According to a report from Al-Akhbar on November 21, multiple mysterious foreign military cargo flights are continuing to land at Beirut and Hamat airports. There has been increased speculation about whether the flights are bringing in equipment to be used against Hezbollah.
Between November 14 and 20, at least nine planes from multiple NATO countries have been recorded as landing at either the Beirut or Hamat airports. According to Intelsky, a website that monitors aircraft movement throughout the region, more than one flight originated from Tel Aviv.
Al-Akhbar sources report several jamming devices were included in the cargo, raising questions regarding why the cargo is being transported to Lebanon and if Hezbollah communication networks will be disrupted if fighting escalates with Israeli forces throughout south Lebanon.
Hezbollah and Israel have gone back and forth in tit-for-tat clashes and rocket strikes since the Hamas attack on October 7.
The Hezbollah communication network played a vital role during the war against Israel in July 2006, leading to pressure from the United States on then-Lebanese Prime Minister Fouad Siniora’s government to call for the resistance group’s communication network to be dismantled in 2008.
According to the sources speaking with Al-Akhbar, neither the Beirut nor Hamat airport security authorities take cargo inspection seriously. Hamat Air Bale doesn’t even have the proper devices to scan what is being flown in. Also, the final destination in Lebanon is still unknown for any of the equipment.
Intelsky reports show that the number of foreign military aircraft flying in and out of Lebanon hasn’t been seen for years. From October 8 to November 10, 32 planes from the Dutch, U.S., and British Air Forces landed at the Hamat base, and 23 planes belonging to the Canadian, Dutch, French, Italian, Spanish, U.S., and Saudi armies landed at the designated base for military and diplomatic aircraft on the west side of Beirut airport.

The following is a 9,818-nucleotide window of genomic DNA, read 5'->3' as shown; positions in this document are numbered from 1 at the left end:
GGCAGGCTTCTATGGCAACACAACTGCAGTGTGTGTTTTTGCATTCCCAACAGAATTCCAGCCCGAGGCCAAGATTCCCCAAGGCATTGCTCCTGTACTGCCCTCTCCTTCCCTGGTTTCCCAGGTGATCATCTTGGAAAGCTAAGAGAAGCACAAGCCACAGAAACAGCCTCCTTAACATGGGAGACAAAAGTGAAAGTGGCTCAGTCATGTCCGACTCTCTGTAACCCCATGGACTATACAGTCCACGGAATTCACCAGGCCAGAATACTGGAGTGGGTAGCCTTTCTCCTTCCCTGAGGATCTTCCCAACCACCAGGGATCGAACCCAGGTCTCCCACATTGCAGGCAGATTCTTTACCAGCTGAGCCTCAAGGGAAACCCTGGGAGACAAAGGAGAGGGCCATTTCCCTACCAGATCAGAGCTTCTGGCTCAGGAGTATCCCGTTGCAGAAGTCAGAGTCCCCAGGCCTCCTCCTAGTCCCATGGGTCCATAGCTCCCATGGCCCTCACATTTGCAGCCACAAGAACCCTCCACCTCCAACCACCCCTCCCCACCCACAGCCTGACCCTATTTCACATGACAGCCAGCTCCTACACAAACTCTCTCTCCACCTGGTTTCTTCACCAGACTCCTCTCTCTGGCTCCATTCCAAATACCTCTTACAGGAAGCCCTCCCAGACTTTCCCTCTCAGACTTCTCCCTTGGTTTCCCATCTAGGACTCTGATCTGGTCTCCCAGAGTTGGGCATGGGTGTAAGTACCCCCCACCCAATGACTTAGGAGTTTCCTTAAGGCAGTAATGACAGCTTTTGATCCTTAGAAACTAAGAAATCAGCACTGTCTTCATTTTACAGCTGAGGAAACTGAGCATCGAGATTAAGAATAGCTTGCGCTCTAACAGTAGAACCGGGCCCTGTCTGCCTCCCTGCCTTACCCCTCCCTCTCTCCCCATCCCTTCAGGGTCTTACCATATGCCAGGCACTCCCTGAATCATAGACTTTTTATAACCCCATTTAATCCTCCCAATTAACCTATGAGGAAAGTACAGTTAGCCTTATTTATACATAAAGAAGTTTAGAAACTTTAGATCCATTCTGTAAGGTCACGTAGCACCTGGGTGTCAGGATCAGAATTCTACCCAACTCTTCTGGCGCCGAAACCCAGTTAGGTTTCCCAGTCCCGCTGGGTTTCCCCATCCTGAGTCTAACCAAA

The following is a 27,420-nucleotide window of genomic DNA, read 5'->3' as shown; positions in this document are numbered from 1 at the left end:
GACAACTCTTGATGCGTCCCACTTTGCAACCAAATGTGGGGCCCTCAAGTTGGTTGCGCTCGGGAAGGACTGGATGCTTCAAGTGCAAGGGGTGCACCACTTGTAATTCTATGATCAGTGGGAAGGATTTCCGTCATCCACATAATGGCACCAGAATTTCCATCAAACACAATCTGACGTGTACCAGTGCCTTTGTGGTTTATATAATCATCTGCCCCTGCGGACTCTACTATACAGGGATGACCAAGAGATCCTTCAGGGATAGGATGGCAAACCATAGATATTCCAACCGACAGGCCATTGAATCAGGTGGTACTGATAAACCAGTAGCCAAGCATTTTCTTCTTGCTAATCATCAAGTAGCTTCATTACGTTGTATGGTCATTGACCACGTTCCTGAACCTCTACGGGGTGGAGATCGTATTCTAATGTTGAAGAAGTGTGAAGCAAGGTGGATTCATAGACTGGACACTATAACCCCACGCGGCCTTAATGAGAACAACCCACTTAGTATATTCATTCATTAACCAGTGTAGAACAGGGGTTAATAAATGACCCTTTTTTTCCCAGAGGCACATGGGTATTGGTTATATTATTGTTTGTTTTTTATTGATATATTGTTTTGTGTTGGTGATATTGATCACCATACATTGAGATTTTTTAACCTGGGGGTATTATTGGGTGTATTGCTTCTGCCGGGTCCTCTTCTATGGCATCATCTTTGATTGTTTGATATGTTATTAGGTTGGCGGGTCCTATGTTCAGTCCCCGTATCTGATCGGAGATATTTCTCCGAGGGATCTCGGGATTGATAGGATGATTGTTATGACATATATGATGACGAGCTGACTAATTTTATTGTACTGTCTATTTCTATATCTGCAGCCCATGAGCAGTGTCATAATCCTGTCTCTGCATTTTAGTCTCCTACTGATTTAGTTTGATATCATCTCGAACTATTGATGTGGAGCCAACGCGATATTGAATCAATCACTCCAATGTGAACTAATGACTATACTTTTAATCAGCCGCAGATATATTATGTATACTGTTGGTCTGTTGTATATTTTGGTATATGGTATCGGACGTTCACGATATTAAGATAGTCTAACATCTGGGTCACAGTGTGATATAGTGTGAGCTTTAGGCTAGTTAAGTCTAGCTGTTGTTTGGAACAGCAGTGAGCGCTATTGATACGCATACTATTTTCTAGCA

While direct flights between Lebanon and Israel are prohibited by Lebanese law, Intelsky reports monitoring three planes landing in Beirut with the flights originating from Tel Aviv.
On November 14, a British Royal Air Force Airbus A400M Atlas landed in Beirut following a “touch-and-go” operation, where the plane touched the runway. It then directly took off without stopping in Cyprus at a British Military base. The touch-and-go routine was used again before the aircraft returned to Tel Aviv, technically complying with Lebanese law.
On November 16, a US Air Force Boeing C-17A Globemaster III flew from Tel Aviv to Beirut. According to the Intelsky website, the plane made an alleged landing in Cyprus but disappeared from radars before landing. The aircraft then reappeared after supposedly taking off.
Radars over Larnaca lost track of the plane for over four minutes at an altitude of 1,264 meters, suggesting there was no landing in Cyprus.
On November 21, a British Royal Air Force Airbus A400M Atlas landed in Beirut following a camouflaged landing in Akrotiri. With an altitude of just 375 meters over the base, the aircraft more than likely violated Lebanese law, making it a direct flight from Tel Aviv to Beirut.
According to Al-Akhbar, the flights are very suspicious regarding whether they are part of a more comprehensive plan regarding the conflict with Israel. The strategy could enhance the military capabilities of some regional parties working to benefit Israel or NATO or provide logistical support, including transporting needed supplies and equipment.